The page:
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Wednesday, 9 November 1910
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Senator VARDON (South Australia) . - I wish to know why the Government should be placed in any better position than a private individual. There are men now in Port Darwin who have held land there for years. Suppose there should be some development there, and an increase of trade, as the result of our legislation, and that half-an-acre of land, which is now worth only £5 should, in ten years, become worth £50. The Government propose to say to the owner of the land, " We want that half-acre to build a public office, and we will give you £5 for it, which was all it was worth ten years ago." A private individual comes along, and says to the owner, " I will give you £50 for that land, because it is worth it." Why should the owner of the land be called upon to lose £45. What right have the Government to take for £5 land for which the owner could get £50 from a private individual ?

Senator Barker - Under the contract into which he has entered that is clear enough.

Senator VARDON - He has not entered into any contract. The position is that he may have purchased his land years ago. It is his own. The certificate of title is in his name. He may have used the land so that in the course of ten years its value has increased considerably. A private individual may then say to him, "I am prepared to give you £50 for your block." But the Government may step in and say, " We intend to take it, but we will give you only £5 for it, because that represents its value ten years ago." Would that be righteous ?

Senator McGregor - The honorable senator knows very well that if this Bill be passed no man would offer£50 for such a block.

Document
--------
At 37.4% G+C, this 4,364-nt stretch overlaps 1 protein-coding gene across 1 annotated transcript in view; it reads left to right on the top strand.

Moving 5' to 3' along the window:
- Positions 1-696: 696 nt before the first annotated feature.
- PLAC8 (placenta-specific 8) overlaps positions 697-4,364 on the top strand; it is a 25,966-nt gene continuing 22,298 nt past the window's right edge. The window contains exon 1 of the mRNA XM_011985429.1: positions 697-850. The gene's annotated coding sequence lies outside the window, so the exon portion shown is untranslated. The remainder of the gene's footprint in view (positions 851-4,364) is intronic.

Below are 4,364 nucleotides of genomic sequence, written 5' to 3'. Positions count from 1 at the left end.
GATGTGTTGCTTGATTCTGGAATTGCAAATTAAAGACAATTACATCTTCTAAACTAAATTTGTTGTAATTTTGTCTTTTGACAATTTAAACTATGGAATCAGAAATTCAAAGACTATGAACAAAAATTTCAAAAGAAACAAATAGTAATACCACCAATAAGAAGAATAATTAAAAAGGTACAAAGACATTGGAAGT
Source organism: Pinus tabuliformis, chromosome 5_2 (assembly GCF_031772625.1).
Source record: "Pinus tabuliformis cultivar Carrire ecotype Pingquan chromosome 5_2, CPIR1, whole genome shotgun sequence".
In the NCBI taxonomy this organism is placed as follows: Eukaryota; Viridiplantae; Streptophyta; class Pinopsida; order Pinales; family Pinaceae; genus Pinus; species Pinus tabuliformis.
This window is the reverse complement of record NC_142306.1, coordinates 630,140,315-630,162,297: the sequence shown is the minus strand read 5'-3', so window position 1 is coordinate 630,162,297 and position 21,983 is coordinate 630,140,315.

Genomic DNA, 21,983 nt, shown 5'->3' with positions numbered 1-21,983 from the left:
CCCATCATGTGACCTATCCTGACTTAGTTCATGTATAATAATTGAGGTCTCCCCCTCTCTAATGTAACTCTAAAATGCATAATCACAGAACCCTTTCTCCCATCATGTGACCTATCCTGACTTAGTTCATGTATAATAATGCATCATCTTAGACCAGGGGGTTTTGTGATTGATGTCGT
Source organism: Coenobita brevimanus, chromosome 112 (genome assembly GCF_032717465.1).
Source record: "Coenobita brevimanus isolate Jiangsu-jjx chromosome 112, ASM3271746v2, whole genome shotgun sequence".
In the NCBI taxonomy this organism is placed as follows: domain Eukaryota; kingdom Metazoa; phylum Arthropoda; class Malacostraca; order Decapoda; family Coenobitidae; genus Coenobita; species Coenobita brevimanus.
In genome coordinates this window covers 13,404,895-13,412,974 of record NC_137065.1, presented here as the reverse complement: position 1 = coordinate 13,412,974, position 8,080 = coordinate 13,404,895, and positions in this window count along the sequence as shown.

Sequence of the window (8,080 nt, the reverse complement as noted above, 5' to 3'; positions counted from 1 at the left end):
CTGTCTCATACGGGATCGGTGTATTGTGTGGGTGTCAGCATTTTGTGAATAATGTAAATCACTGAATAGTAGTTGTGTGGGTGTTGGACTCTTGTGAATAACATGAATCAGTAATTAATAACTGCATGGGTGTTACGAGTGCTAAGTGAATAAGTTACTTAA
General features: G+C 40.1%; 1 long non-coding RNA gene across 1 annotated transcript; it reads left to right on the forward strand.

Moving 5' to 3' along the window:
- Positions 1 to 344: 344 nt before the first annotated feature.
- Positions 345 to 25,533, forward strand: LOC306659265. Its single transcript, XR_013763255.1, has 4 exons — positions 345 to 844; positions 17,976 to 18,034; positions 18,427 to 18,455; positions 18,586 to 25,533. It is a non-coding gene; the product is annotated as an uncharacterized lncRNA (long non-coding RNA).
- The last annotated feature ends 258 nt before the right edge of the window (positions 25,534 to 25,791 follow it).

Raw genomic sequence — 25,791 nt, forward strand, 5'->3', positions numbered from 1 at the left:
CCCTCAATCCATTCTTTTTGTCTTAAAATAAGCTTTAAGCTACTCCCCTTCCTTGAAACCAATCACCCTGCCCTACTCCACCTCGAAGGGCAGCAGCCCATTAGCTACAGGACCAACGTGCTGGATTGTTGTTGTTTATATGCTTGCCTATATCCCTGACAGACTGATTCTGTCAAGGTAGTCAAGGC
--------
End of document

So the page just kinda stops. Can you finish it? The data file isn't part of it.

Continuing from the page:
Senator VARDON - That is the very reason why the proviso should not be inserted.

Senator Rae - As we do not know what land will be resumed, its speculative value will be destroyed.

Senator VARDON - We hear a lot about the speculative value of land, but I have never known any honorable senator opposite who was prepared to give that value away. Under the law, a man may have acquired a piece of land-

Senator McGregor - Subject to the laws of the country.

Senator VARDON - Subject to the laws which then existed. Does the VicePresident of the Executive Council say that it is a righteous thing for the Government to come along ten years hence and to take out of that land the value which has been added to it ?

Senator McGregor - The Government will not take any value out of it.

Senator VARDON - It is not right to place the Government in a better position to acquire land at Port Darwin than that which is occupied by a private individual. If a private individual is prepared to give ten times as much as the Government for a block of land, we have no right to rob the land-owner of that advantage.

I am aware that there are leases in the Northern Territory which embrace large areas. But when South Australia passed the Act under which those leases are held, it had experienced a succession of droughts. As a matter of fact, a good deal of difficulty was experienced in getting the land taken up at all. It was owing to this circumstance that it was almost given away. But since then good seasons have been experienced. Large cattle-breeding stations have been established in the Northern Territory, and if the Government desire to resume any of these leases, the Act provides the way in which that can be done. I am sorry that these large leases should have such a long period to run. But they have not forty-two years to run, because that was the original tenure. The longest lease, I believe, has now only about thirtyfour years to run. But I would point out that the leases impose certain conditions, with which lessees must comply. Failing compliance with them, the Commonwealth can resume the lands comprised in these leases to-morrow. I am anxious to insure that, in passing a law of this description, we shall do only what is just . To say that the Commonwealth, fifty years hence, shall be able to acquire land for public purposes at its value today, is to suggest something which, to my mind, is outrageous.

Senator Findley - We have done the same thing in the Seat of Government Act.

Senator VARDON - No. Under this. Bill we are asked to place the Government in a much more favorable position than that which is occupied by a private individual.

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